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Abstract

The influence of the refractory coating which is a mixture of silica flour and kaolin on the surface roughness of the plate castings produced using evaporative patterns had been considered in this work. The kaolin was used as a binder and ratio method was employed to form basis for the factorial design of experiment which led to nine runs of experiments. Methyl alcohol at 99% concentration was used as the carrier for the transfer of the coating to the surface of the patterns. Pouring temperature was observed as a process parameter alongside the mix ratios of the coating. Attempts were made to characterize the refractory coating by using two methods; differential thermal analysis (DTA) and X-ray diffraction. Attempt was also made to characterize the casting material. Gating system design was done for the plate casting to determine the correct proportions of the gating parameters in order to construct the gating system properly to avoid turbulence during pouring of liquid metal. A digital profilometer was used to take the measurements of the surface roughness. It was observed that the mix ratio 90% silica flour-10% kaolin produced the lowest value of the surface roughness of the plate castings and had the lowest material loss in the DTA test. The pouring temperature of 650o C produced best casting.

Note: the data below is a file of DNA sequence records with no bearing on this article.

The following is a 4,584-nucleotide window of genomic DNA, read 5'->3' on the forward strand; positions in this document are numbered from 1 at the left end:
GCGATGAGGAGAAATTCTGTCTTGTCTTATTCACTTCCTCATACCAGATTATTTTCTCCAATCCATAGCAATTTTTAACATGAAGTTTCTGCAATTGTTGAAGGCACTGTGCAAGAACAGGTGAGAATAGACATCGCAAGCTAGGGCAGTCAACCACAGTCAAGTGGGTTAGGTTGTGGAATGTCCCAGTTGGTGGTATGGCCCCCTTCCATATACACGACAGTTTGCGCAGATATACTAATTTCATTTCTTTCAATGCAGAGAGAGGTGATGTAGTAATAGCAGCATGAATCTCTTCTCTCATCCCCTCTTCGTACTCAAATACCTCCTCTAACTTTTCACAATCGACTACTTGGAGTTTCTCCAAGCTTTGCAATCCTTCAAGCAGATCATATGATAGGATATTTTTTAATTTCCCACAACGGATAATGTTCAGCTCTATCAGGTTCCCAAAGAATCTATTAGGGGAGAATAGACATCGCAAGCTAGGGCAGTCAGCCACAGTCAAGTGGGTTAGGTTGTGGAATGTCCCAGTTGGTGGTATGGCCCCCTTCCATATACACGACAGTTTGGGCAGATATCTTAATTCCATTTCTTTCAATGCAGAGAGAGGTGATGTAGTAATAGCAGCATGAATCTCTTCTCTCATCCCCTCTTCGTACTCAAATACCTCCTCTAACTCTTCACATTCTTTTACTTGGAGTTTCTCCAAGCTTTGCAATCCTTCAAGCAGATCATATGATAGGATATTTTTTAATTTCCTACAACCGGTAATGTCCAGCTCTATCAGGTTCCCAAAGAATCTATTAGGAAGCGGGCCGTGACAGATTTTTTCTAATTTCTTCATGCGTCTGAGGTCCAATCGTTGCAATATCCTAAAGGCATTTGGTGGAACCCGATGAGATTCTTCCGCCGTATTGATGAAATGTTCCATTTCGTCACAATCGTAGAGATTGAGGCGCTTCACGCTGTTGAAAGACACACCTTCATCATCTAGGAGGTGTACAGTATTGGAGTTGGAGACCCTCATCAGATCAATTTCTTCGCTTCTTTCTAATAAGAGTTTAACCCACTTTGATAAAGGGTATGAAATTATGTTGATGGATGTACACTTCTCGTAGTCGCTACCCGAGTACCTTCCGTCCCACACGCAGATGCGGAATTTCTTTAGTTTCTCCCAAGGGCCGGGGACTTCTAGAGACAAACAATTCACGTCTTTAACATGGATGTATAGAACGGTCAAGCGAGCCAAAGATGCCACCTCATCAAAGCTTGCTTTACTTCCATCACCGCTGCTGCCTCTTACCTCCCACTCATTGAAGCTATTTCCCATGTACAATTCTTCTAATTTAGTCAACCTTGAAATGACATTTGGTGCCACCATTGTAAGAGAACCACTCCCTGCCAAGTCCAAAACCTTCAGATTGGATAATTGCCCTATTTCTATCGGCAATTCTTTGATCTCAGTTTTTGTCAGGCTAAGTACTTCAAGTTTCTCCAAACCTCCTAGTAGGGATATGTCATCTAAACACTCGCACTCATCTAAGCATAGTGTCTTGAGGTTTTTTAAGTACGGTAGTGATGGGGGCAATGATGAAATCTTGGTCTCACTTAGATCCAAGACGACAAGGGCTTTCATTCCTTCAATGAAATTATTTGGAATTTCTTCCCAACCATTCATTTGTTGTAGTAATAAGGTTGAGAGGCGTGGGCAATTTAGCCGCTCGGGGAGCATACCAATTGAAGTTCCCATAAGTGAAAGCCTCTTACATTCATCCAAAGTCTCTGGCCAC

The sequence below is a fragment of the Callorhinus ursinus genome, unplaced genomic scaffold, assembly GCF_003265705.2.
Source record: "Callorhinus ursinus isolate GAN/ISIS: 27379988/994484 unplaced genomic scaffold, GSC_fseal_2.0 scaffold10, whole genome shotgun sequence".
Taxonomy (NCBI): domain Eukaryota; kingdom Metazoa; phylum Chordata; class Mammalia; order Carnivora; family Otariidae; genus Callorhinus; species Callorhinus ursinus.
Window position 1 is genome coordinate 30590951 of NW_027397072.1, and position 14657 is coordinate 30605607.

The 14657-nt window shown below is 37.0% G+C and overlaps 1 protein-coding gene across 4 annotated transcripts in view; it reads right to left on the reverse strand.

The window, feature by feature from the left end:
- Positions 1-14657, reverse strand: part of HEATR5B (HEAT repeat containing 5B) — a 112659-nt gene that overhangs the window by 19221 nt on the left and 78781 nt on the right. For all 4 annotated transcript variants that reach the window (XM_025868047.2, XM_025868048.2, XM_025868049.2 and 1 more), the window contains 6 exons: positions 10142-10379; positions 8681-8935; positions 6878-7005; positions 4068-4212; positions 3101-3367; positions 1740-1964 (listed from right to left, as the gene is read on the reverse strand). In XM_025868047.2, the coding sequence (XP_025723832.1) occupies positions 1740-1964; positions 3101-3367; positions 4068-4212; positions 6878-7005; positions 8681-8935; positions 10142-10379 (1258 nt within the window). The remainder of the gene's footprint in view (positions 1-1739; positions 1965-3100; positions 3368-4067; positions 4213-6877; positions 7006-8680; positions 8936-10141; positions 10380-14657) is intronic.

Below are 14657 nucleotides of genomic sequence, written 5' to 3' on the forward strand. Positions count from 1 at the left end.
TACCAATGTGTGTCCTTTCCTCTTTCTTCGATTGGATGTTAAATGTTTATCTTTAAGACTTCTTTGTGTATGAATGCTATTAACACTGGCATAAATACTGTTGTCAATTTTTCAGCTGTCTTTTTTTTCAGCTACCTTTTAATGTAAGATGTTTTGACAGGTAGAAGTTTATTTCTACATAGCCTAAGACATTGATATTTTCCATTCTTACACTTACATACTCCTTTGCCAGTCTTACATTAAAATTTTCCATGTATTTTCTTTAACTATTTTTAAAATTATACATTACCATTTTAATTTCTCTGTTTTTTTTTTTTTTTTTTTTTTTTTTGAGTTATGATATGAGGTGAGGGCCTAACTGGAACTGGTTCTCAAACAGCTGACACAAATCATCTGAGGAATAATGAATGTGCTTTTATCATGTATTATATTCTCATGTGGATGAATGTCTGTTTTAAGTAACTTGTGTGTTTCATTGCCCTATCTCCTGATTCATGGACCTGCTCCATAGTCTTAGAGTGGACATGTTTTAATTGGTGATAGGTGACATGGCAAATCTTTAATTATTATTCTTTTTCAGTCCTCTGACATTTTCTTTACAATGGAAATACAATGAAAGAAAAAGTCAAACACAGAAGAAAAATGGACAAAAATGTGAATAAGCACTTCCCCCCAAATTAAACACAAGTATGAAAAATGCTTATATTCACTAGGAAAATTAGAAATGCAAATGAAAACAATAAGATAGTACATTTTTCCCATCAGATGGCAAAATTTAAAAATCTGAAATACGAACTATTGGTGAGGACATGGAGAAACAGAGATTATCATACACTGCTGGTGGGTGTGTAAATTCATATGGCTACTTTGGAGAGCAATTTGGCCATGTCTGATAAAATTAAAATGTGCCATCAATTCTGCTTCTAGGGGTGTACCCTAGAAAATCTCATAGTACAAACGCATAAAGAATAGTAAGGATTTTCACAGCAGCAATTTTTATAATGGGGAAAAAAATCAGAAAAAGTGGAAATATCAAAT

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Abstract

The paper describes a bridge over the Vistula River with two spans of 180 English feet (54.86 metres) in length, constructed in the middle of the 17th century in the city of Torun on the territory of the Polish-Lithuanian Commonwealth. A study on numismatic and iconographic sources as well as city plans and written sources is carried out in the article. The study shows that the Torun Bridge superstructure was made of wood and was based on a cantilever truss (Gerber carrier) solution which had never been applied in Europe before. The two large spans of Torun Bridge were in service between 1632 and 1657. Accord- ing to the author’s research on well-known bridge structures from Europe from the middle of the 17th century, the span of the Torun bridge appears to have been the larger than the other.
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